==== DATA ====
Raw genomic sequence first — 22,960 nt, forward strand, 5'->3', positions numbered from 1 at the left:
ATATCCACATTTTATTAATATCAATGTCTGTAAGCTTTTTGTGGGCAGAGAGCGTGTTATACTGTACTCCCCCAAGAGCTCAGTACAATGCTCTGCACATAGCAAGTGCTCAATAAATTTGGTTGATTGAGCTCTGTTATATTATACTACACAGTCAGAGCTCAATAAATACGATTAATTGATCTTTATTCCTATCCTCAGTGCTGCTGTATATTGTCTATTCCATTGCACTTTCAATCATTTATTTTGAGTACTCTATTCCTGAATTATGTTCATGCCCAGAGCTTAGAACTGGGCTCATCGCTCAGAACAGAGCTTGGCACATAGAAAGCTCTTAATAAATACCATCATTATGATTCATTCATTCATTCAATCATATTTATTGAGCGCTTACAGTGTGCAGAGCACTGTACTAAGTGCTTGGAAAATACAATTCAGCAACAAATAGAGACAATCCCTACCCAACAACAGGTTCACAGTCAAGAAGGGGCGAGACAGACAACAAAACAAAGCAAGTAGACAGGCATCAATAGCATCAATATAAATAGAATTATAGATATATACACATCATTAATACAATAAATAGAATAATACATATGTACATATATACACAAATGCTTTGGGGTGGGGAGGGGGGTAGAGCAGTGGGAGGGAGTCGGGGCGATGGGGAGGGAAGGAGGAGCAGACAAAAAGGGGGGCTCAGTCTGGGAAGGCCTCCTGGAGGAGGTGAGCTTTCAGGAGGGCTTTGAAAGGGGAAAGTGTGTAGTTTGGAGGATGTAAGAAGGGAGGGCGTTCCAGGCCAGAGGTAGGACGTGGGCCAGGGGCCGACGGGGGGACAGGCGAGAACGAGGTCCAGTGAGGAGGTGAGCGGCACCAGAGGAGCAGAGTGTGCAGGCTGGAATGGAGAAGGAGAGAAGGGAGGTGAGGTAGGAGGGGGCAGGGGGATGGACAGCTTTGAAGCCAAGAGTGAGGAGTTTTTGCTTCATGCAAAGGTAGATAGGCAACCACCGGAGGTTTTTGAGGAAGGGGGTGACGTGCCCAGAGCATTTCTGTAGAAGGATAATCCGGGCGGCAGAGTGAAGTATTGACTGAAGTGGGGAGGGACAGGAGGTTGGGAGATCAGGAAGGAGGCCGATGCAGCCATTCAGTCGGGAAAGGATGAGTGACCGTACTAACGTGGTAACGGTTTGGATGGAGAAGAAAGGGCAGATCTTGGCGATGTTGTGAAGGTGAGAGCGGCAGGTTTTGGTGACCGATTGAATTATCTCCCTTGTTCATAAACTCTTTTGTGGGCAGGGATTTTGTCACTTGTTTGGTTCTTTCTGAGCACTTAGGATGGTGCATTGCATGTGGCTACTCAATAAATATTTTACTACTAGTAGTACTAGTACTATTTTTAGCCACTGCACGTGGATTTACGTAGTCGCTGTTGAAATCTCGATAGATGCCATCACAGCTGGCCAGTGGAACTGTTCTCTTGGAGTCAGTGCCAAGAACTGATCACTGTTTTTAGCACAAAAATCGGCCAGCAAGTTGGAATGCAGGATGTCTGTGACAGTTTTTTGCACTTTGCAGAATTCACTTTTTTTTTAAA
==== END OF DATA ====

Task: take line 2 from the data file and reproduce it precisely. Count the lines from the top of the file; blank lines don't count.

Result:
ATATCCACATTTTATTAATATCAATGTCTGTAAGCTTTTTGTGGGCAGAGAGCGTGTTATACTGTACTCCCCCAAGAGCTCAGTACAATGCTCTGCACATAGCAAGTGCTCAATAAATTTGGTTGATTGAGCTCTGTTATATTATACTACACAGTCAGAGCTCAATAAATACGATTAATTGATCTTTATTCCTATCCTCAGTGCTGCTGTATATTGTCTATTCCATTGCACTTTCAATCATTTATTTTGAGTACTCTATTCCTGAATTATGTTCATGCCCAGAGCTTAGAACTGGGCTCATCGCTCAGAACAGAGCTTGGCACATAGAAAGCTCTTAATAAATACCATCATTATGATTCATTCATTCATTCAATCATATTTATTGAGCGCTTACAGTGTGCAGAGCACTGTACTAAGTGCTTGGAAAATACAATTCAGCAACAAATAGAGACAATCCCTACCCAACAACAGGTTCACAGTCAAGAAGGGGCGAGACAGACAACAAAACAAAGCAAGTAGACAGGCATCAATAGCATCAATATAAATAGAATTATAGATATATACACATCATTAATACAATAAATAGAATAATACATATGTACATATATACACAAATGCTTTGGGGTGGGGAGGGGGGTAGAGCAGTGGGAGGGAGTCGGGGCGATGGGGAGGGAAGGAGGAGCAGACAAAAAGGGGGGCTCAGTCTGGGAAGGCCTCCTGGAGGAGGTGAGCTTTCAGGAGGGCTTTGAAAGGGGAAAGTGTGTAGTTTGGAGGATGTAAGAAGGGAGGGCGTTCCAGGCCAGAGGTAGGACGTGGGCCAGGGGCCGACGGGGGGACAGGCGAGAACGAGGTCCAGTGAGGAGGTGAGCGGCACCAGAGGAGCAGAGTGTGCAGGCTGGAATGGAGAAGGAGAGAAGGGAGGTGAGGTAGGAGGGGGCAGGGGGATGGACAGCTTTGAAGCCAAGAGTGAGGAGTTTTTGCTTCATGCAAAGGTAGATAGGCAACCACCGGAGGTTTTTGAGGAAGGGGGTGACGTGCCCAGAGCATTTCTGTAGAAGGATAATCCGGGCGGCAGAGTGAAGTATTGACTGAAGTGGGGAGGGACAGGAGGTTGGGAGATCAGGAAGGAGGCCGATGCAGCCATTCAGTCGGGAAAGGATGAGTGACCGTACTAACGTGGTAACGGTTTGGATGGAGAAGAAAGGGCAGATCTTGGCGATGTTGTGAAGGTGAGAGCGGCAGGTTTTGGTGACCGATTGAATTATCTCCCTTGTTCATAAACTCTTTTGTGGGCAGGGATTTTGTCACTTGTTTGGTTCTTTCTGAGCACTTAGGATGGTGCATTGCATGTGGCTACTCAATAAATATTTTACTACTAGTAGTACTAGTACTATTTTTAGCCACTGCACGTGGATTTACGTAGTCGCTGTTGAAATCTCGATAGATGCCATCACAGCTGGCCAGTGGAACTGTTCTCTTGGAGTCAGTGCCAAGAACTGATCACTGTTTTTAGCACAAAAATCGGCCAGCAAGTTGGAATGCAGGATGTCTGTGACAGTTTTTTGCACTTTGCAGAATTCACTTTTTTTTTAAA